National Snow & Ice - January 2005


NCDC transitioned to the nClimDiv dataset on Thursday, March 13, 2014. This was coincident with the release of the February 2014 monthly monitoring report. For details on this transition, please visit our public FTP site and our U.S. Climate Divisional Database site.

The two images above show the daily snow cover across the Northern Hemisphere (left map) and North America (right map) throughout the month of January 2005. The map to the right shows snow cover on January 31st after several days of winter storms affected much of Europe. The severe weather led to at least 6 deaths and a state of emergency declaration in Bulgaria (CBS/AP). Dozens of villages were cut off by the snowfall across Greece and Albania, while the risk of avalanches increased across much of central and eastern Europe. Rare snow fell on Rome, Italy, and even the island of Mallorca in the Mediterranean Balearic Islands (east of Spain) had some snow during the blast of wintry weather across Europe.

From the same storm system, the Algerian capital had its heaviest snow in 50 years (Reuters). Two days of snowfall in Algiers caused as many as 13 deaths and over 40 injuries, also paralyzing the northern Algerian public transportation system. More information on significant winter weather and other hazards can be found on NCDC's Hazards page

Heavy snow fell across the Midwest and Northeast U.S. Nearly a foot of snow fell at Chicago O'Hare Airport, while parts of New England, and especially eastern Massachusetts also had substantial snow accumulations. Widespread snow amounts exceeding a footsnow amounts exceeding a foot were evident across southeastern New England and over 2 feet of snow fell across parts of far eastern Massachusetts and Cape Cod. Boston concluded January with its snowiest month on record with a total of 43.1 inches. Worcester, MA had its snowiest January and second snowiest month on record with 51.1 inches.

The map to the left depicts the percent of average seasonal snowpack across the western U.S. as of February 1st. In stark contrast to well above average snowpack in the Southwest, the Northwest has had below average snowfall this snow season and this is reflected in the lower snowpack percentages. Much of the West is reliant on winter precipitation to refill reservoirs in preparation for the higher summer water demand. It is the 6th year of drought in parts of the northern Rockies and High Plains. However, record-breaking snow fell during late December and early January in parts of the southern West. A series of storms that also led to devastating rain and flood damage in southern California, left well over 10 feet of snow in the higher locations of the Sierra Nevada. Even areas below 7000 ft in the Sierra received snowfall totalling 4-6 feet in accumulation. Nevada, northern Arizona and Utah also received much above average snowfall for the month and percent of seasonal snowpack was over 150% in some parts of the southern West at the end of January.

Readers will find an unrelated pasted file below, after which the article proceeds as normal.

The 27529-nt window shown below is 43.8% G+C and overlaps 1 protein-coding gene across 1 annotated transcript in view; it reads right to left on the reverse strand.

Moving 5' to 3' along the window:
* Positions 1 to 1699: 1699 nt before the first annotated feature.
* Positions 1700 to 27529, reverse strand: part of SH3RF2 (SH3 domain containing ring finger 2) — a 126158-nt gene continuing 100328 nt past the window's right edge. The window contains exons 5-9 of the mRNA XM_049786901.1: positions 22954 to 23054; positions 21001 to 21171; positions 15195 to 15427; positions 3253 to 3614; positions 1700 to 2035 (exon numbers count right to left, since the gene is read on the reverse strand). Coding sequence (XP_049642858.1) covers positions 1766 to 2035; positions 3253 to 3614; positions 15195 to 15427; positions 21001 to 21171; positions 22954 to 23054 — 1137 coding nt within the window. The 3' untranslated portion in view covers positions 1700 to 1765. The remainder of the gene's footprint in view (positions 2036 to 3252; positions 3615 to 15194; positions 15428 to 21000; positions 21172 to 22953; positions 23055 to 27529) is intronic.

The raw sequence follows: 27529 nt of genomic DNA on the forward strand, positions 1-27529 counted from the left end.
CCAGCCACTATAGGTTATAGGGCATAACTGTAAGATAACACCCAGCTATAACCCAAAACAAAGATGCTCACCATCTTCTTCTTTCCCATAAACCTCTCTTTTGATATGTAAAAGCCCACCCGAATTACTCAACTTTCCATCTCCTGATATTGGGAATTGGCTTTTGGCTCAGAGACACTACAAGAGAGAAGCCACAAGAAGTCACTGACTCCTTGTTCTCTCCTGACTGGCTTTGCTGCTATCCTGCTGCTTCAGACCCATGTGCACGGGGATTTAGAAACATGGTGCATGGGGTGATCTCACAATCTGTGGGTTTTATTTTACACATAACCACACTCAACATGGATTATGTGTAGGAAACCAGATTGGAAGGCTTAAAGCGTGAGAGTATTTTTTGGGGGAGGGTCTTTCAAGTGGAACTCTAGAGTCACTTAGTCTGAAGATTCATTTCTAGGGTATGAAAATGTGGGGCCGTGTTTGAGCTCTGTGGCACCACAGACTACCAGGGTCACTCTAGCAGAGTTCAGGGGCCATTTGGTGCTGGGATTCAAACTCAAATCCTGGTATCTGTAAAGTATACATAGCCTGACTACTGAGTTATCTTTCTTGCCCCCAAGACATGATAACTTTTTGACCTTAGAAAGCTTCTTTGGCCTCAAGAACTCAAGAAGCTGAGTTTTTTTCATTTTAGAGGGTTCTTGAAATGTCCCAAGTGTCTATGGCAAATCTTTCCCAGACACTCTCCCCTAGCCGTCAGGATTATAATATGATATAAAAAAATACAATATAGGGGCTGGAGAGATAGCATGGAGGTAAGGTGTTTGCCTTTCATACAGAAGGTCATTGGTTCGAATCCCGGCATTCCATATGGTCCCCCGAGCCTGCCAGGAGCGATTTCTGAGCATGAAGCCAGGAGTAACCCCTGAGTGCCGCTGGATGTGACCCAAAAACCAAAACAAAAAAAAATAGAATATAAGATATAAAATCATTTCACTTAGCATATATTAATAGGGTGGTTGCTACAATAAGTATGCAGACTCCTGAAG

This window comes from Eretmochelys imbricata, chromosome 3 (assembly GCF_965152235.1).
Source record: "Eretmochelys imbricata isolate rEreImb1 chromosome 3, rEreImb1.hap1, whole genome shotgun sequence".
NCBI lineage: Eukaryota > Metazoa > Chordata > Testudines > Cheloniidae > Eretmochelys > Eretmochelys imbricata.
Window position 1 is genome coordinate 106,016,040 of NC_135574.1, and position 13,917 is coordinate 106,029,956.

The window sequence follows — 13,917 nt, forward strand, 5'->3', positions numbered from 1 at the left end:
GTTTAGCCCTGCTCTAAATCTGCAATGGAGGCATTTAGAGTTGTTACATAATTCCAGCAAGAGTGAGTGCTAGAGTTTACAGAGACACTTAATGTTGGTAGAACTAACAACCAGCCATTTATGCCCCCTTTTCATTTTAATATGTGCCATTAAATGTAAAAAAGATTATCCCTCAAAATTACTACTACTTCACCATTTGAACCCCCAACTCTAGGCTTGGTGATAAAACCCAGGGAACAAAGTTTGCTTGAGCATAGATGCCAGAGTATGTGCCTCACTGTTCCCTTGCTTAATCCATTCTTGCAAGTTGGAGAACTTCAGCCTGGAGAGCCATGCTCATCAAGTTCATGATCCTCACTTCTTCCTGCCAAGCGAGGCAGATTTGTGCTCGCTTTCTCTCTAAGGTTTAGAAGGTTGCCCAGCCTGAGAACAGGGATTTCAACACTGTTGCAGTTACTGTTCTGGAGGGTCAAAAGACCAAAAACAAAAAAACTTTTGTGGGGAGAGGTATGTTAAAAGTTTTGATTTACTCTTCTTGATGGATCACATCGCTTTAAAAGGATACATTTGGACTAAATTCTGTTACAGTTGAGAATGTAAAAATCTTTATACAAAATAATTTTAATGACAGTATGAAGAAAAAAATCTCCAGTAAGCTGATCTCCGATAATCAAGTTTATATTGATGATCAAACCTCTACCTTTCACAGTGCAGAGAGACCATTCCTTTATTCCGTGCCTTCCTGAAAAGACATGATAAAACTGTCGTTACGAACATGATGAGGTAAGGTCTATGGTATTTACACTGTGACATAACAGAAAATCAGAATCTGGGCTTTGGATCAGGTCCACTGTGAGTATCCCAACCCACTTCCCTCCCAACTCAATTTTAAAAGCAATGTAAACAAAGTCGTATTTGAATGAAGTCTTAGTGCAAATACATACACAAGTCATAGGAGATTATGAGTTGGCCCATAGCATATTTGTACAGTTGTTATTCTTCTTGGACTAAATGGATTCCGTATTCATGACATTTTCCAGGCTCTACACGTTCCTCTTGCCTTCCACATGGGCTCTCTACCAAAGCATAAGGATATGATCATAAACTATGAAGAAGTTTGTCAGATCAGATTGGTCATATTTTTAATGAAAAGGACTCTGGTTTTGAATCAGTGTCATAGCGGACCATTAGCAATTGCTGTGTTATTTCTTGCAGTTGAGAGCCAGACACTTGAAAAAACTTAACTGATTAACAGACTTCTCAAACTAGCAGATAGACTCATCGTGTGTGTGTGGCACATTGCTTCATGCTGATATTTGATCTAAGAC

Sea ice increased across the Great Lakes in January 2005 with Lake Erie being almost completely ice-covered and Lake Ontario remaining ice-free only in the center of its surface. Lakes Huron, Superior and Michigan still had substantial ice-free areas in early February, though lake-surface temperatures were below 40°F across all lakes.

Northern Hemisphere January sea-ice extentNorthern Hemisphere January sea-ice extent was the lowest on record for the month in 2005, with an area of 14.8 million km2. Satellites have been able to estimate sea ice extent since 1978 and the trend in January Northern Hemisphere sea ice extent since 1979 is -2.9% per decade (data and graphic courtesy of the National Snow and Ice Data Center).

Citing This Report

NOAA National Climatic Data Center, State of the Climate: National Snow & Ice for January 2005, published online February 2005, retrieved on October 25, 2014 from http://www.ncdc.noaa.gov/sotc/snow/2005/1.